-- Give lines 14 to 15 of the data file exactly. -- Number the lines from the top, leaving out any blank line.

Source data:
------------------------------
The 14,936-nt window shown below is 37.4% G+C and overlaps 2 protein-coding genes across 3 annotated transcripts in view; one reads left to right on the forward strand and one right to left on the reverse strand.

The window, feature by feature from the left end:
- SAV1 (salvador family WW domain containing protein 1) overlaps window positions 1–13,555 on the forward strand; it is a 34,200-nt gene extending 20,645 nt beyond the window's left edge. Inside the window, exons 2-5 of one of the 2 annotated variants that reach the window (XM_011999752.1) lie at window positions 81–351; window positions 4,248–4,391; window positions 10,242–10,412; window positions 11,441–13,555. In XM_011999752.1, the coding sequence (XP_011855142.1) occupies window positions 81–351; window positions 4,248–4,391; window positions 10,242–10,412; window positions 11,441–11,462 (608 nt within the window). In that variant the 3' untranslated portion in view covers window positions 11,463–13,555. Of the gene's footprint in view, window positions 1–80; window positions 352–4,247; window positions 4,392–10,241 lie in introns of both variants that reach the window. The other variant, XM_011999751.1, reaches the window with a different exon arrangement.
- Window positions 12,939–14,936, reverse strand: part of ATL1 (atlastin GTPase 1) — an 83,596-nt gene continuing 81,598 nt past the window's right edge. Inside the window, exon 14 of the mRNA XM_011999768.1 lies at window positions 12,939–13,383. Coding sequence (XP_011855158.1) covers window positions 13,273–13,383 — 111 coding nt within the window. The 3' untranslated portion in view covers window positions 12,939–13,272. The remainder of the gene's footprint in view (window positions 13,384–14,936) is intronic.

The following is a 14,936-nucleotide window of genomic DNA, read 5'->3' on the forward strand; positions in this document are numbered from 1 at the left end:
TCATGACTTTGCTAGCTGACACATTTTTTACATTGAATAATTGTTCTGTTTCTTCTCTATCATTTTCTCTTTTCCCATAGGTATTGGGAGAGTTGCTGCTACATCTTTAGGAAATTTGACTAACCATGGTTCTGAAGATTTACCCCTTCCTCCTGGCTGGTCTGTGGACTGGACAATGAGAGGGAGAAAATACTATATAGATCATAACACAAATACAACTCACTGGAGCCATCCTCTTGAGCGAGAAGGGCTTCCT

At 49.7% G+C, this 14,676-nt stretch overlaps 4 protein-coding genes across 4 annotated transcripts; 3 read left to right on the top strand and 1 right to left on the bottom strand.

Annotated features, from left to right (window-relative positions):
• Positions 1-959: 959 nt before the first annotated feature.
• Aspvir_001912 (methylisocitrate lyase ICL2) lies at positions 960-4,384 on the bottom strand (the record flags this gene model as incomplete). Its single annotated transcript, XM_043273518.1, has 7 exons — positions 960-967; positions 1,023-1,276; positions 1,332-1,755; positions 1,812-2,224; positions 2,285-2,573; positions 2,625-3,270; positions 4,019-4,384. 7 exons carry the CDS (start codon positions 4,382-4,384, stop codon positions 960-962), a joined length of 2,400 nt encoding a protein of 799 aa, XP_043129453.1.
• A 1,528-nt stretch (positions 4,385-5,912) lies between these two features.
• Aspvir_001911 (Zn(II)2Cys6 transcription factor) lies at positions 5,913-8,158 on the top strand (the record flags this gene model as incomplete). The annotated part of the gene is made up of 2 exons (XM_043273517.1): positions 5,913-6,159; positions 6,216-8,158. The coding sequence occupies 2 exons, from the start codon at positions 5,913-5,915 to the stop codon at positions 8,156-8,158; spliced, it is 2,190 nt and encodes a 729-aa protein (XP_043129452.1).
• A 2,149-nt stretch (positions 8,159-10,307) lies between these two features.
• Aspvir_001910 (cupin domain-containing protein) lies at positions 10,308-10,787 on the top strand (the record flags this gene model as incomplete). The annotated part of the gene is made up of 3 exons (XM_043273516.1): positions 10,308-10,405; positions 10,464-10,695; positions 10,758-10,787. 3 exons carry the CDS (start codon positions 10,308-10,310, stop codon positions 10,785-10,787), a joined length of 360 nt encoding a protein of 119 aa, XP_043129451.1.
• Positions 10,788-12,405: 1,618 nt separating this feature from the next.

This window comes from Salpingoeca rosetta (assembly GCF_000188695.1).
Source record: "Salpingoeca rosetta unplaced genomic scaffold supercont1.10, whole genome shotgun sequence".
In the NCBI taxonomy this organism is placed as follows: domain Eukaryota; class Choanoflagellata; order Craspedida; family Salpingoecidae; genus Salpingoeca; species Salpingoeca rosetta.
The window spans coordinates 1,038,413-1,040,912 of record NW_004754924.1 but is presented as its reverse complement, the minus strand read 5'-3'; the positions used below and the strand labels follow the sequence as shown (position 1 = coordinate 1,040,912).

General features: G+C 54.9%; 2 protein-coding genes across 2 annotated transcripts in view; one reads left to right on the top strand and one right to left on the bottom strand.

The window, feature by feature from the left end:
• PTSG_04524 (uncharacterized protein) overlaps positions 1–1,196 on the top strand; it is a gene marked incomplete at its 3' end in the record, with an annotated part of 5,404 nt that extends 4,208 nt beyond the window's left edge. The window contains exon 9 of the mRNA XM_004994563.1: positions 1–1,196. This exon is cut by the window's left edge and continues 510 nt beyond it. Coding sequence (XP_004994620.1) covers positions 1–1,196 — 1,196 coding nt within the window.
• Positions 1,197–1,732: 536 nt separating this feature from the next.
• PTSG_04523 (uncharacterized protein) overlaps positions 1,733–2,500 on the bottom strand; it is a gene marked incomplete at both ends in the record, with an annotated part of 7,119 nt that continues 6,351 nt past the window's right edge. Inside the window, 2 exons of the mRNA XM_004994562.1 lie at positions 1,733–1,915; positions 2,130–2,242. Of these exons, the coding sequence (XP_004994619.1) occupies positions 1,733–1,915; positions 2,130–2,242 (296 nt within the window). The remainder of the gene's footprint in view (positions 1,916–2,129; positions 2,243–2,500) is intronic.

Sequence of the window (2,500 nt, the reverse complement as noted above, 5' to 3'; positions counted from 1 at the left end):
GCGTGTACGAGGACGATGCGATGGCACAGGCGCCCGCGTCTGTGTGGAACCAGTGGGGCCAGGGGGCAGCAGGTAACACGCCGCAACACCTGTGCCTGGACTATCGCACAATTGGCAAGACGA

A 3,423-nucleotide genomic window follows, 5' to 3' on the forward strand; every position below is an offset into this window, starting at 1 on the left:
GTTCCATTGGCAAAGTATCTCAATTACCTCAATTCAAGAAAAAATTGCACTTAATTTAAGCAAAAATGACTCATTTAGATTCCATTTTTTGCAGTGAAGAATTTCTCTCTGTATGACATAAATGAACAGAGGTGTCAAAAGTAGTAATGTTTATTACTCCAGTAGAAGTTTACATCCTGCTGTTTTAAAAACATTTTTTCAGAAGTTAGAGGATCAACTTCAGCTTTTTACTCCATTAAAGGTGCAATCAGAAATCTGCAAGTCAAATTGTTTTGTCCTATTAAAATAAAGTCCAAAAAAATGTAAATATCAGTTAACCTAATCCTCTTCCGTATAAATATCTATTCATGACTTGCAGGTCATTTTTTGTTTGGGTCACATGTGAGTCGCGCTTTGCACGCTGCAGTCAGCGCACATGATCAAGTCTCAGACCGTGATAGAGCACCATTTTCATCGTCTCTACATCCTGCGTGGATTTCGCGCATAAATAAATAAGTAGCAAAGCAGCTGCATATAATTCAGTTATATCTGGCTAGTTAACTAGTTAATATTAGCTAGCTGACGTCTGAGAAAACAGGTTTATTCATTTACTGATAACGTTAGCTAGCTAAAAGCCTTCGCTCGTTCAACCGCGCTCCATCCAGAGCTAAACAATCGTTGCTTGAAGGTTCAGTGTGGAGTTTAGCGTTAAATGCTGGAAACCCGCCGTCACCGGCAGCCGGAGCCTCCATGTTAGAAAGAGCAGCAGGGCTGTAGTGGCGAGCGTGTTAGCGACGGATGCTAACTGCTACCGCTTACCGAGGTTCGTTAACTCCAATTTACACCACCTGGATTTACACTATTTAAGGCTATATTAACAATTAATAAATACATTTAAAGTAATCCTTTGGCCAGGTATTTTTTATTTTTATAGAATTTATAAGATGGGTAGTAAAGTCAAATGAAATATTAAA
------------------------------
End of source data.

• Aspvir_001910 (cupin domain-containing protein) lies at positions 10,308-10,787 on the top strand (the record flags this gene model as incomplete). The annotated part of the gene is made up of 3 exons (XM_043273516.1): positions 10,308-10,405; positions 10,464-10,695; positions 10,758-10,787. 3 exons carry the CDS (start codon positions 10,308-10,310, stop codon positions 10,785-10,787), a joined length of 360 nt encoding a protein of 119 aa, XP_043129451.1.
• Positions 10,788-12,405: 1,618 nt separating this feature from the next.